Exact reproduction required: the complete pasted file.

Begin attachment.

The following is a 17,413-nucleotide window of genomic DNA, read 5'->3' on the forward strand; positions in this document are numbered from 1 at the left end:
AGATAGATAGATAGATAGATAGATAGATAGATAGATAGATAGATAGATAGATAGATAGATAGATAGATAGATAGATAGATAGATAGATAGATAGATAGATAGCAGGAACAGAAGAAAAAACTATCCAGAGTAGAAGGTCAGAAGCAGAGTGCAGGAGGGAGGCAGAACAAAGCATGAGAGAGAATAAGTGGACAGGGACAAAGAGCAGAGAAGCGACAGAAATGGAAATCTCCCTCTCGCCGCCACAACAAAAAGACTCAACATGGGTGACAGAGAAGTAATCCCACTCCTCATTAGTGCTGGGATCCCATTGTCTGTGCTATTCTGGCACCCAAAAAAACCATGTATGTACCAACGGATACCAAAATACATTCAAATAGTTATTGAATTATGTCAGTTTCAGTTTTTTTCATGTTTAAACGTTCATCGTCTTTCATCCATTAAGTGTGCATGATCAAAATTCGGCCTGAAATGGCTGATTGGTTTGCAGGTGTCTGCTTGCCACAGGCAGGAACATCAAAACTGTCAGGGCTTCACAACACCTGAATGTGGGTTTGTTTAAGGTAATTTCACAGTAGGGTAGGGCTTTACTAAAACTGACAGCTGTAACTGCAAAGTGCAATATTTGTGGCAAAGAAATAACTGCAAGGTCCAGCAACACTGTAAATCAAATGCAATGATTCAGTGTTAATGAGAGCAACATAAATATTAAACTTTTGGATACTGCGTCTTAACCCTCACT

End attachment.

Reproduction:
The following is a 17,413-nucleotide window of genomic DNA, read 5'->3' on the forward strand; positions in this document are numbered from 1 at the left end:
AGATAGATAGATAGATAGATAGATAGATAGATAGATAGATAGATAGATAGATAGATAGATAGATAGATAGATAGATAGATAGATAGATAGATAGATAGATAGCAGGAACAGAAGAAAAAACTATCCAGAGTAGAAGGTCAGAAGCAGAGTGCAGGAGGGAGGCAGAACAAAGCATGAGAGAGAATAAGTGGACAGGGACAAAGAGCAGAGAAGCGACAGAAATGGAAATCTCCCTCTCGCCGCCACAACAAAAAGACTCAACATGGGTGACAGAGAAGTAATCCCACTCCTCATTAGTGCTGGGATCCCATTGTCTGTGCTATTCTGGCACCCAAAAAAACCATGTATGTACCAACGGATACCAAAATACATTCAAATAGTTATTGAATTATGTCAGTTTCAGTTTTTTTCATGTTTAAACGTTCATCGTCTTTCATCCATTAAGTGTGCATGATCAAAATTCGGCCTGAAATGGCTGATTGGTTTGCAGGTGTCTGCTTGCCACAGGCAGGAACATCAAAACTGTCAGGGCTTCACAACACCTGAATGTGGGTTTGTTTAAGGTAATTTCACAGTAGGGTAGGGCTTTACTAAAACTGACAGCTGTAACTGCAAAGTGCAATATTTGTGGCAAAGAAATAACTGCAAGGTCCAGCAACACTGTAAATCAAATGCAATGATTCAGTGTTAATGAGAGCAACATAAATATTAAACTTTTGGATACTGCGTCTTAACCCTCACT